Skip Navigation LinksHome > August 2013 - Volume 25 - Issue 4 > The genetics and biochemistry of endometriosis
Current Opinion in Obstetrics & Gynecology:
doi: 10.1097/GCO.0b013e3283630d56
REPRODUCTIVE ENDOCRINOLOGY: Edited by David L. Olive

The genetics and biochemistry of endometriosis

Burney, Richard O.

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Abstract

Purpose of review

Endometriosis is a common gynecologic disorder characterized by the displacement of endometrial tissue to ectopic locations. Although predisposition to endometriosis is likely multifactorial, a genetic component is evident. The biochemistry of the disorder is an area of active investigation with translational potential. This review synopsizes recent developments regarding the molecular underpinnings of endometriosis.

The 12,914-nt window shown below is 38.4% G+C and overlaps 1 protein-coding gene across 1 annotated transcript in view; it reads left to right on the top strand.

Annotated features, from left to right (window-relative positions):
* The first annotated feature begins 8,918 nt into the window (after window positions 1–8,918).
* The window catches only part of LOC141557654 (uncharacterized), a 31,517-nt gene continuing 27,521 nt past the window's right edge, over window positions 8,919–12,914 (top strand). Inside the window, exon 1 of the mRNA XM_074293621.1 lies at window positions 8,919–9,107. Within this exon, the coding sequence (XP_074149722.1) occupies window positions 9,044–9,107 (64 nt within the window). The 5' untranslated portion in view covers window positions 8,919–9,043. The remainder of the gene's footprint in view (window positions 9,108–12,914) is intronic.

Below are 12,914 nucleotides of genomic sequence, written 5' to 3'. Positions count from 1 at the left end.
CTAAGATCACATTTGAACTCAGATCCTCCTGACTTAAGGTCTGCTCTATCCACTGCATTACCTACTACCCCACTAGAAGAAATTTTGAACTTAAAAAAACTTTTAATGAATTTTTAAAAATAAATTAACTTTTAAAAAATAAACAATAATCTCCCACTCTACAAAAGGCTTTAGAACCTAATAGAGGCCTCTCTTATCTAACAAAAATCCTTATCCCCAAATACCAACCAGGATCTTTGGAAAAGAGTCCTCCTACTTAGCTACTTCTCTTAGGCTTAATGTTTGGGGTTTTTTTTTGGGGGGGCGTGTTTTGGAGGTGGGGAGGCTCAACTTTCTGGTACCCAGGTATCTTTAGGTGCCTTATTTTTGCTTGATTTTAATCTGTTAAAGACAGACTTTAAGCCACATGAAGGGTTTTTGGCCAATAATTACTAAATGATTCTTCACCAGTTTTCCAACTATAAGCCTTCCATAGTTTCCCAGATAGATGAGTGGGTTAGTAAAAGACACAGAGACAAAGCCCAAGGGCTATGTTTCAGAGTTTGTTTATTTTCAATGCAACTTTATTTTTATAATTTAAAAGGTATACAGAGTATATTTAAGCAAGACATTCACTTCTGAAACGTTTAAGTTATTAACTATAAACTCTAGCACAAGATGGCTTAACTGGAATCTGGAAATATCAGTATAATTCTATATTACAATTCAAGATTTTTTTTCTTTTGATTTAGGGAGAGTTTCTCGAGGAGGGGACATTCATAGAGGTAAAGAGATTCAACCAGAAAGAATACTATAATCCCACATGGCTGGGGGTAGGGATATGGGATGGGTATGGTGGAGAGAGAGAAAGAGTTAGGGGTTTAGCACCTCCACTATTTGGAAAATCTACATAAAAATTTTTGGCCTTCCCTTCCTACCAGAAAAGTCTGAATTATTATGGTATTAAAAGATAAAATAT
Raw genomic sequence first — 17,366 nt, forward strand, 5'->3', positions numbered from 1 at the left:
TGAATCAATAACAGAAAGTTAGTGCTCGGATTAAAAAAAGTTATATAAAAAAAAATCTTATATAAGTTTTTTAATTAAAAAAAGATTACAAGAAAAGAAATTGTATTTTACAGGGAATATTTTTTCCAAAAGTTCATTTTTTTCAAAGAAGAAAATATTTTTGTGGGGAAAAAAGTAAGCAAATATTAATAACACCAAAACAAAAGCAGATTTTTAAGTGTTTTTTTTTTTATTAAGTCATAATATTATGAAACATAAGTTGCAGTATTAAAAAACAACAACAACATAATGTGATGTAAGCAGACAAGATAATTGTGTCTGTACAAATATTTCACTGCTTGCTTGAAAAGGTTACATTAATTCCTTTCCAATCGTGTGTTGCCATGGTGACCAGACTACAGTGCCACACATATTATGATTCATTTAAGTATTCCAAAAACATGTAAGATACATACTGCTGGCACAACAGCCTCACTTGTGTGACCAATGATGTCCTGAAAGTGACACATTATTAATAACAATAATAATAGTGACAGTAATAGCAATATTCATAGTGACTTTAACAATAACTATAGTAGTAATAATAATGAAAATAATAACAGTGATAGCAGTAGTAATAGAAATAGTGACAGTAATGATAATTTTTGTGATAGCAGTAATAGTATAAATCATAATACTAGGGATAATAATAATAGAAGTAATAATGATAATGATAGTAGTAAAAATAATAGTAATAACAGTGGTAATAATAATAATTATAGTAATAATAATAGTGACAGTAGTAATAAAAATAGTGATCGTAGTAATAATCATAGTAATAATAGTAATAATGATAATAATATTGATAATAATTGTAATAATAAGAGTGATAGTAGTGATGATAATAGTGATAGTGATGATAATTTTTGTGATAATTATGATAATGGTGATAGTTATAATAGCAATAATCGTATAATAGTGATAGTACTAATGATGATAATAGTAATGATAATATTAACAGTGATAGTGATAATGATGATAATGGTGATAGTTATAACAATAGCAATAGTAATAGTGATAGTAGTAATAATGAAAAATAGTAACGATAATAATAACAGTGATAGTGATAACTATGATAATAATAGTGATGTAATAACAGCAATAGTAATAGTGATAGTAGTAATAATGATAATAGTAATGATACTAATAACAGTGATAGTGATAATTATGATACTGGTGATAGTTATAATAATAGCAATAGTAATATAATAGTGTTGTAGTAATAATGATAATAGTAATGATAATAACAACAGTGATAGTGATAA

Recent findings

Significant advancements in understanding the molecular hallmarks of endometriosis have occurred in recent years. Inflammation, attenuated progesterone action, and neuroangiogenesis constitute emerging themes in the pathophysiology of endometriosis.

Summary

Delineation of the biochemical processes involved in endometriosis has important implications for clinical care. The discovery of a sufficiently sensitive and specific biomarker for the nonsurgical detection of endometriosis promises earlier diagnosis and prevention of deleterious sequelae. Understanding the inflammatory cause, attenuated progesterone action at the level of the endometrium, and neuronal sensitization of endometriotic lesions has facilitated development of novel therapeutic approaches for associated pain and infertility.

© 2013 Wolters Kluwer Health | Lippincott Williams & Wilkins

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